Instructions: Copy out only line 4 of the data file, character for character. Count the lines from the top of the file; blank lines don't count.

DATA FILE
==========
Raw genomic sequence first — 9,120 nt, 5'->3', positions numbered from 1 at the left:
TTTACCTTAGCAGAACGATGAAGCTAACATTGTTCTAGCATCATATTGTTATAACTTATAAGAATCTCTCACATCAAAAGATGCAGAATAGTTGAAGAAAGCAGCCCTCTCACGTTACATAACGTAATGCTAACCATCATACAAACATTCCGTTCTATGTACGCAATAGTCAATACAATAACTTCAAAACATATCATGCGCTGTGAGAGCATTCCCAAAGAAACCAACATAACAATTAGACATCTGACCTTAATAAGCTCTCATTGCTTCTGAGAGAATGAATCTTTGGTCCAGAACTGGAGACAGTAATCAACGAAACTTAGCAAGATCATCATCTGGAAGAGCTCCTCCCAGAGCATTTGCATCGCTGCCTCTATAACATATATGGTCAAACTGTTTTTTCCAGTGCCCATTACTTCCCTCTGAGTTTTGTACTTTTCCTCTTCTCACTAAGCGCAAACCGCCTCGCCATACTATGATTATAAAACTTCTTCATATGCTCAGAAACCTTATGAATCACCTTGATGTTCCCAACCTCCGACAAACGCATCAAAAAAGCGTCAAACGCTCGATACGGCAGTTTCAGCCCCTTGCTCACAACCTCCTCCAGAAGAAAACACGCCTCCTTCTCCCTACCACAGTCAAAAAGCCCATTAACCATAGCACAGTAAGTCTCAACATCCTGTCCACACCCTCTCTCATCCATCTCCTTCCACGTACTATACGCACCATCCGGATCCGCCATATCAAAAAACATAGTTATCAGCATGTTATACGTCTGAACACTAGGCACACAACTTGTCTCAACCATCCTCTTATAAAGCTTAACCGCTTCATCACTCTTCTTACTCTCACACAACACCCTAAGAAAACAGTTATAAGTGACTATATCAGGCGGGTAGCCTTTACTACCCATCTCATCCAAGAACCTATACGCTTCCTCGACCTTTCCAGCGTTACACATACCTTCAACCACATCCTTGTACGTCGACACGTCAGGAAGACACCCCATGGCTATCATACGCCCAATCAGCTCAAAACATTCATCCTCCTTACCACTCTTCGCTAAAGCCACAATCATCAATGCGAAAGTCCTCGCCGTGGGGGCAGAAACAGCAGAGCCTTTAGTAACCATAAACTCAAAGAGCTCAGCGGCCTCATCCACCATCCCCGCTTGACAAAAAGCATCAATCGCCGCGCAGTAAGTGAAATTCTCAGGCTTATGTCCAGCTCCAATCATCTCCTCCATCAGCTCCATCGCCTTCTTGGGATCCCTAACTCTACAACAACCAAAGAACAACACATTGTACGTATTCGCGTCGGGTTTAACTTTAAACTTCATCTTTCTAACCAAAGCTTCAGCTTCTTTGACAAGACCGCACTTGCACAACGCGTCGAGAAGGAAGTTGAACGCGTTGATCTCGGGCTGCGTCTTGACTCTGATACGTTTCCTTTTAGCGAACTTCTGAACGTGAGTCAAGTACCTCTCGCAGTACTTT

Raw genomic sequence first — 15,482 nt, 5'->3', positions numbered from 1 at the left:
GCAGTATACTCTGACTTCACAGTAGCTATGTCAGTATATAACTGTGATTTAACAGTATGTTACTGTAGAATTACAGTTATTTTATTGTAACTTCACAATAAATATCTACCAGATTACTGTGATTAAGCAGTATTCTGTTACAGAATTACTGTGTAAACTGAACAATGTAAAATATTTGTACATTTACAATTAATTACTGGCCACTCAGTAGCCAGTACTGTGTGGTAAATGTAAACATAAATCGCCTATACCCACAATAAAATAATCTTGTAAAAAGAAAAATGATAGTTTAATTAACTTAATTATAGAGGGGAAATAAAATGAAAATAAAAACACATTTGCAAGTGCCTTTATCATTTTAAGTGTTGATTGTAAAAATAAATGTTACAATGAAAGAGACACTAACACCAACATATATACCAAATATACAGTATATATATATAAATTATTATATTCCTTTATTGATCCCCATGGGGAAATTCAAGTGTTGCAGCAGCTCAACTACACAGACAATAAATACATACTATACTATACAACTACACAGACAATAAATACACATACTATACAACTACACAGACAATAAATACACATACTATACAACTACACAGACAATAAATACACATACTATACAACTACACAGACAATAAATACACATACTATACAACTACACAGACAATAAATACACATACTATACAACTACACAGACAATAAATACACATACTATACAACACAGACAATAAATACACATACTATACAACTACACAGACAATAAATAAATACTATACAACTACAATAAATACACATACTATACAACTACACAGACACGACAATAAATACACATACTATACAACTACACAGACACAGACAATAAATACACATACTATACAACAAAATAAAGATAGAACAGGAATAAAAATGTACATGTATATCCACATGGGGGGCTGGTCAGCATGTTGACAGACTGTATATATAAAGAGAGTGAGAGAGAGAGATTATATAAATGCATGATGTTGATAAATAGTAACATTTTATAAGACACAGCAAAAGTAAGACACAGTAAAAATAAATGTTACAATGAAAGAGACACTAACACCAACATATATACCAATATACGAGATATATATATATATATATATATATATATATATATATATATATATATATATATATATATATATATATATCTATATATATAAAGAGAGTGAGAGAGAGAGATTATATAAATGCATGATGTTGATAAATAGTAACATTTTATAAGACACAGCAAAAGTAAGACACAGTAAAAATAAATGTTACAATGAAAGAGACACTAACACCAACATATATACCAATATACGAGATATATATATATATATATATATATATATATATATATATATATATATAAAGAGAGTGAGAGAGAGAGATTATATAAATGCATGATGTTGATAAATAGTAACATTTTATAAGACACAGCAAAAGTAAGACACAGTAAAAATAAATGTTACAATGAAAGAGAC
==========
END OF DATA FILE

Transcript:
GCAGTATACTCTGACTTCACAGTAGCTATGTCAGTATATAACTGTGATTTAACAGTATGTTACTGTAGAATTACAGTTATTTTATTGTAACTTCACAATAAATATCTACCAGATTACTGTGATTAAGCAGTATTCTGTTACAGAATTACTGTGTAAACTGAACAATGTAAAATATTTGTACATTTACAATTAATTACTGGCCACTCAGTAGCCAGTACTGTGTGGTAAATGTAAACATAAATCGCCTATACCCACAATAAAATAATCTTGTAAAAAGAAAAATGATAGTTTAATTAACTTAATTATAGAGGGGAAATAAAATGAAAATAAAAACACATTTGCAAGTGCCTTTATCATTTTAAGTGTTGATTGTAAAAATAAATGTTACAATGAAAGAGACACTAACACCAACATATATACCAAATATACAGTATATATATATAAATTATTATATTCCTTTATTGATCCCCATGGGGAAATTCAAGTGTTGCAGCAGCTCAACTACACAGACAATAAATACATACTATACTATACAACTACACAGACAATAAATACACATACTATACAACTACACAGACAATAAATACACATACTATACAACTACACAGACAATAAATACACATACTATACAACTACACAGACAATAAATACACATACTATACAACTACACAGACAATAAATACACATACTATACAACTACACAGACAATAAATACACATACTATACAACACAGACAATAAATACACATACTATACAACTACACAGACAATAAATAAATACTATACAACTACAATAAATACACATACTATACAACTACACAGACACGACAATAAATACACATACTATACAACTACACAGACACAGACAATAAATACACATACTATACAACAAAATAAAGATAGAACAGGAATAAAAATGTACATGTATATCCACATGGGGGGCTGGTCAGCATGTTGACAGACTGTATATATAAAGAGAGTGAGAGAGAGAGATTATATAAATGCATGATGTTGATAAATAGTAACATTTTATAAGACACAGCAAAAGTAAGACACAGTAAAAATAAATGTTACAATGAAAGAGACACTAACACCAACATATATACCAATATACGAGATATATATATATATATATATATATATATATATATATATATATATATATATATATATATATATATATATCTATATATATAAAGAGAGTGAGAGAGAGAGATTATATAAATGCATGATGTTGATAAATAGTAACATTTTATAAGACACAGCAAAAGTAAGACACAGTAAAAATAAATGTTACAATGAAAGAGACACTAACACCAACATATATACCAATATACGAGATATATATATATATATATATATATATATATATATATATATATATATAAAGAGAGTGAGAGAGAGAGATTATATAAATGCATGATGTTGATAAATAGTAACATTTTATAAGACACAGCAAAAGTAAGACACAGTAAAAATAAATGTTACAATGAAAGAGAC